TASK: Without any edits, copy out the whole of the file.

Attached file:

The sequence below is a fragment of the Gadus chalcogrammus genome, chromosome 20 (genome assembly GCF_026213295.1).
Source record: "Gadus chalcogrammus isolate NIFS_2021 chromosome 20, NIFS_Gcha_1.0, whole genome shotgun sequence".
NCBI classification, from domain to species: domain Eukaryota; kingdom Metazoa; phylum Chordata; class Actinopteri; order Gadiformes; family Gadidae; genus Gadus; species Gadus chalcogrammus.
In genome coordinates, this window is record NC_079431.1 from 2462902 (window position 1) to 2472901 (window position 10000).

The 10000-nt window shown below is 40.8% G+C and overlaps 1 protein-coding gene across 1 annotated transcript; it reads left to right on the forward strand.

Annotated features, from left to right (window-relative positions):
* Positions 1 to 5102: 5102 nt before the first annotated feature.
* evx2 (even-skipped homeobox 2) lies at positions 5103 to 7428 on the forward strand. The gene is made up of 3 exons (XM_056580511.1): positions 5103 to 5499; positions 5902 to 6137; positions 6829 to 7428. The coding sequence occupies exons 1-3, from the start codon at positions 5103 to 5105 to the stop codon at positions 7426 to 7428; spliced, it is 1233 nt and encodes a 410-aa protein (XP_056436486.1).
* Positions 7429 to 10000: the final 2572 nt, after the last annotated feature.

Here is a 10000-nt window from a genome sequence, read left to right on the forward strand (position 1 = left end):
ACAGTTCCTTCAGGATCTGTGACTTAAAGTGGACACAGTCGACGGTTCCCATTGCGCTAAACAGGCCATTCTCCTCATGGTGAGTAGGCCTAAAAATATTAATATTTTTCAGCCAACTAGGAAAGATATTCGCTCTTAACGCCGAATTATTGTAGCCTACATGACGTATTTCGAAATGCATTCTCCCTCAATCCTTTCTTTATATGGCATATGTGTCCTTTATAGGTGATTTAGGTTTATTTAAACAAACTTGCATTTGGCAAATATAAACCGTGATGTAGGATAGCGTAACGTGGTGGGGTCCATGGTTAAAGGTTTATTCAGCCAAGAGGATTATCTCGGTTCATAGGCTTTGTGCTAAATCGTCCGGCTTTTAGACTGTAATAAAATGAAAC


The sequence below is a fragment of the Gadus chalcogrammus genome, chromosome 20 (genome assembly GCF_026213295.1).
Source record: "Gadus chalcogrammus isolate NIFS_2021 chromosome 20, NIFS_Gcha_1.0, whole genome shotgun sequence".
NCBI classification, from domain to species: domain Eukaryota; kingdom Metazoa; phylum Chordata; class Actinopteri; order Gadiformes; family Gadidae; genus Gadus; species Gadus chalcogrammus.
In genome coordinates, this window is record NC_079431.1 from 2462902 (window position 1) to 2472901 (window position 10000).

The 10000-nt window shown below is 40.8% G+C and overlaps 1 protein-coding gene across 1 annotated transcript; it reads left to right on the forward strand.

Annotated features, from left to right (window-relative positions):
* Positions 1 to 5102: 5102 nt before the first annotated feature.
* evx2 (even-skipped homeobox 2) lies at positions 5103 to 7428 on the forward strand. The gene is made up of 3 exons (XM_056580511.1): positions 5103 to 5499; positions 5902 to 6137; positions 6829 to 7428. The coding sequence occupies exons 1-3, from the start codon at positions 5103 to 5105 to the stop codon at positions 7426 to 7428; spliced, it is 1233 nt and encodes a 410-aa protein (XP_056436486.1).
* Positions 7429 to 10000: the final 2572 nt, after the last annotated feature.

Here is a 10000-nt window from a genome sequence, read left to right on the forward strand (position 1 = left end):
ACAGTTCCTTCAGGATCTGTGACTTAAAGTGGACACAGTCGACGGTTCCCATTGCGCTAAACAGGCCATTCTCCTCATGGTGAGTAGGCCTAAAAATATTAATATTTTTCAGCCAACTAGGAAAGATATTCGCTCTTAACGCCGAATTATTGTAGCCTACATGACGTATTTCGAAATGCATTCTCCCTCAATCCTTTCTTTATATGGCATATGTGTCCTTTATAGGTGATTTAGGTTTATTTAAACAAACTTGCATTTGGCAAATATAAACCGTGATGTAGGATAGCGTAACGTGGTGGGGTCCATGGTTAAAGGTTTATTCAGCCAAGAGGATTATCTCGGTTCATAGGCTTTGTGCTAAATCGTCCGGCTTTTAGACTGTAATAAAATGAAAC